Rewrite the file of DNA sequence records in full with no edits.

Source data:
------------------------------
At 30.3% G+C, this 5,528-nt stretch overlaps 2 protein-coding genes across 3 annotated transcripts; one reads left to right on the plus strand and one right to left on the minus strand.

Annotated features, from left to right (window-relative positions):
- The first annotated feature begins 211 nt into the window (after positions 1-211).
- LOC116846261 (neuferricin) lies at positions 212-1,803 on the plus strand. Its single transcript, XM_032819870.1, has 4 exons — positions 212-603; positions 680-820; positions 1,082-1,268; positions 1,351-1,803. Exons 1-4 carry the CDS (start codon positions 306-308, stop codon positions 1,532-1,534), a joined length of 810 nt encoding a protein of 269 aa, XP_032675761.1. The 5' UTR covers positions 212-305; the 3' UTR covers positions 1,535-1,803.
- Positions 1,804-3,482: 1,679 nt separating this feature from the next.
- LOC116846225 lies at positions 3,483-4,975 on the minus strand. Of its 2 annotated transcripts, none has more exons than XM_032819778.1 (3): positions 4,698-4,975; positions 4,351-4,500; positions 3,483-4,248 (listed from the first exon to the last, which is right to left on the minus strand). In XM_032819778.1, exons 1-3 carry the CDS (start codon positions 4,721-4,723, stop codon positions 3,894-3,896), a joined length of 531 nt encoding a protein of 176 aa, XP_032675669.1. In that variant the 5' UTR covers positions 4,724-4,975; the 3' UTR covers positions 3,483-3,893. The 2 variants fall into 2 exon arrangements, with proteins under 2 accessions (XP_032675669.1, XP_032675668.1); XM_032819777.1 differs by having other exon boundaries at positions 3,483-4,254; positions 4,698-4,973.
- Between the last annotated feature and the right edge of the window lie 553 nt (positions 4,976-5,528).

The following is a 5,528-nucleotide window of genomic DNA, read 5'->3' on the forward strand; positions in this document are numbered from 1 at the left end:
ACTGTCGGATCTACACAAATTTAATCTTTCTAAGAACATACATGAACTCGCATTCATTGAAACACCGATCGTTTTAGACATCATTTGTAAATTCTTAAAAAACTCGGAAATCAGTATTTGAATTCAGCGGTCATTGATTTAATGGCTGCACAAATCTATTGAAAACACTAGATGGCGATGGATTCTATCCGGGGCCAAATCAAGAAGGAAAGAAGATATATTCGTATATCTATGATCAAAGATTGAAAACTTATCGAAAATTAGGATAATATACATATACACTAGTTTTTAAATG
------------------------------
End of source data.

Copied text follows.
At 30.3% G+C, this 5,528-nt stretch overlaps 2 protein-coding genes across 3 annotated transcripts; one reads left to right on the plus strand and one right to left on the minus strand.

Annotated features, from left to right (window-relative positions):
- The first annotated feature begins 211 nt into the window (after positions 1-211).
- LOC116846261 (neuferricin) lies at positions 212-1,803 on the plus strand. Its single transcript, XM_032819870.1, has 4 exons — positions 212-603; positions 680-820; positions 1,082-1,268; positions 1,351-1,803. Exons 1-4 carry the CDS (start codon positions 306-308, stop codon positions 1,532-1,534), a joined length of 810 nt encoding a protein of 269 aa, XP_032675761.1. The 5' UTR covers positions 212-305; the 3' UTR covers positions 1,535-1,803.
- Positions 1,804-3,482: 1,679 nt separating this feature from the next.
- LOC116846225 lies at positions 3,483-4,975 on the minus strand. Of its 2 annotated transcripts, none has more exons than XM_032819778.1 (3): positions 4,698-4,975; positions 4,351-4,500; positions 3,483-4,248 (listed from the first exon to the last, which is right to left on the minus strand). In XM_032819778.1, exons 1-3 carry the CDS (start codon positions 4,721-4,723, stop codon positions 3,894-3,896), a joined length of 531 nt encoding a protein of 176 aa, XP_032675669.1. In that variant the 5' UTR covers positions 4,724-4,975; the 3' UTR covers positions 3,483-3,893. The 2 variants fall into 2 exon arrangements, with proteins under 2 accessions (XP_032675669.1, XP_032675668.1); XM_032819777.1 differs by having other exon boundaries at positions 3,483-4,254; positions 4,698-4,973.
- Between the last annotated feature and the right edge of the window lie 553 nt (positions 4,976-5,528).

The following is a 5,528-nucleotide window of genomic DNA, read 5'->3' on the forward strand; positions in this document are numbered from 1 at the left end:
ACTGTCGGATCTACACAAATTTAATCTTTCTAAGAACATACATGAACTCGCATTCATTGAAACACCGATCGTTTTAGACATCATTTGTAAATTCTTAAAAAACTCGGAAATCAGTATTTGAATTCAGCGGTCATTGATTTAATGGCTGCACAAATCTATTGAAAACACTAGATGGCGATGGATTCTATCCGGGGCCAAATCAAGAAGGAAAGAAGATATATTCGTATATCTATGATCAAAGATTGAAAACTTATCGAAAATTAGGATAATATACATATACACTAGTTTTTAAATG